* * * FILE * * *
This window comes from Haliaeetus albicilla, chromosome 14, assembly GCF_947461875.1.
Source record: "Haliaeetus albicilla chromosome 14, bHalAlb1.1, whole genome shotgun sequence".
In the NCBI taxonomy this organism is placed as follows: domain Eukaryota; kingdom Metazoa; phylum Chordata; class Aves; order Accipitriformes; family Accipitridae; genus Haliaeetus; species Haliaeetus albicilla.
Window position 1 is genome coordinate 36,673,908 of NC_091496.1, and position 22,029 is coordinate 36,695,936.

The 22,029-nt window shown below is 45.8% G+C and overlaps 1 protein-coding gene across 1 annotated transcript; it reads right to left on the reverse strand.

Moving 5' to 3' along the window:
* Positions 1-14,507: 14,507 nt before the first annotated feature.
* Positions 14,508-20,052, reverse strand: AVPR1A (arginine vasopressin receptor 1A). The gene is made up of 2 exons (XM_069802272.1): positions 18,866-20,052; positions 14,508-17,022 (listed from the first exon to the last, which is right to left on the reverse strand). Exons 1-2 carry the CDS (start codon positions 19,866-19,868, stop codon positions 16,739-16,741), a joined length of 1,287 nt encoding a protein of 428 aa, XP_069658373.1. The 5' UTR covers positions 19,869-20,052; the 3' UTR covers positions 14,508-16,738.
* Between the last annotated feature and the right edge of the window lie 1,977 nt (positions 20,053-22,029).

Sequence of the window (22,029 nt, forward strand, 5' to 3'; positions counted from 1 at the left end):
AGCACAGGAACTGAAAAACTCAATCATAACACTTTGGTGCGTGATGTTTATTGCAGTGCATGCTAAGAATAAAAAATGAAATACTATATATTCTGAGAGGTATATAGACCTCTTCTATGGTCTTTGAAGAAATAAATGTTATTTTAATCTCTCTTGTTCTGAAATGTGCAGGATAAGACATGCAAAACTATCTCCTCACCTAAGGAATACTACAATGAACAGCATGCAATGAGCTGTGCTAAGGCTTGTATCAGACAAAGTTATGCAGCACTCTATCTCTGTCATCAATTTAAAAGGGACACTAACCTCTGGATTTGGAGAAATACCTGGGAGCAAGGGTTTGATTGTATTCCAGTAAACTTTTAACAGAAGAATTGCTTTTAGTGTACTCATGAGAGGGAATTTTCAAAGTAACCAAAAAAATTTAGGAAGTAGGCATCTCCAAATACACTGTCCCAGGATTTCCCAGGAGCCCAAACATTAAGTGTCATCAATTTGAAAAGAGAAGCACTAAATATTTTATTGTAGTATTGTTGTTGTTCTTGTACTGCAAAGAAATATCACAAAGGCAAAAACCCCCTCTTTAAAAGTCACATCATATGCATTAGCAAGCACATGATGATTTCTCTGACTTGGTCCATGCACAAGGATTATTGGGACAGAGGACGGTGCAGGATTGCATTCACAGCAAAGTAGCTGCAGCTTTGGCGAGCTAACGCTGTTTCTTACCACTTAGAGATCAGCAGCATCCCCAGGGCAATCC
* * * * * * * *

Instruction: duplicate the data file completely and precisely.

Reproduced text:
This window comes from Haliaeetus albicilla, chromosome 14, assembly GCF_947461875.1.
Source record: "Haliaeetus albicilla chromosome 14, bHalAlb1.1, whole genome shotgun sequence".
In the NCBI taxonomy this organism is placed as follows: domain Eukaryota; kingdom Metazoa; phylum Chordata; class Aves; order Accipitriformes; family Accipitridae; genus Haliaeetus; species Haliaeetus albicilla.
Window position 1 is genome coordinate 36,673,908 of NC_091496.1, and position 22,029 is coordinate 36,695,936.

The 22,029-nt window shown below is 45.8% G+C and overlaps 1 protein-coding gene across 1 annotated transcript; it reads right to left on the reverse strand.

Moving 5' to 3' along the window:
* Positions 1-14,507: 14,507 nt before the first annotated feature.
* Positions 14,508-20,052, reverse strand: AVPR1A (arginine vasopressin receptor 1A). The gene is made up of 2 exons (XM_069802272.1): positions 18,866-20,052; positions 14,508-17,022 (listed from the first exon to the last, which is right to left on the reverse strand). Exons 1-2 carry the CDS (start codon positions 19,866-19,868, stop codon positions 16,739-16,741), a joined length of 1,287 nt encoding a protein of 428 aa, XP_069658373.1. The 5' UTR covers positions 19,869-20,052; the 3' UTR covers positions 14,508-16,738.
* Between the last annotated feature and the right edge of the window lie 1,977 nt (positions 20,053-22,029).

Sequence of the window (22,029 nt, forward strand, 5' to 3'; positions counted from 1 at the left end):
AGCACAGGAACTGAAAAACTCAATCATAACACTTTGGTGCGTGATGTTTATTGCAGTGCATGCTAAGAATAAAAAATGAAATACTATATATTCTGAGAGGTATATAGACCTCTTCTATGGTCTTTGAAGAAATAAATGTTATTTTAATCTCTCTTGTTCTGAAATGTGCAGGATAAGACATGCAAAACTATCTCCTCACCTAAGGAATACTACAATGAACAGCATGCAATGAGCTGTGCTAAGGCTTGTATCAGACAAAGTTATGCAGCACTCTATCTCTGTCATCAATTTAAAAGGGACACTAACCTCTGGATTTGGAGAAATACCTGGGAGCAAGGGTTTGATTGTATTCCAGTAAACTTTTAACAGAAGAATTGCTTTTAGTGTACTCATGAGAGGGAATTTTCAAAGTAACCAAAAAAATTTAGGAAGTAGGCATCTCCAAATACACTGTCCCAGGATTTCCCAGGAGCCCAAACATTAAGTGTCATCAATTTGAAAAGAGAAGCACTAAATATTTTATTGTAGTATTGTTGTTGTTCTTGTACTGCAAAGAAATATCACAAAGGCAAAAACCCCCTCTTTAAAAGTCACATCATATGCATTAGCAAGCACATGATGATTTCTCTGACTTGGTCCATGCACAAGGATTATTGGGACAGAGGACGGTGCAGGATTGCATTCACAGCAAAGTAGCTGCAGCTTTGGCGAGCTAACGCTGTTTCTTACCACTTAGAGATCAGCAGCATCCCCAGGGCAATCC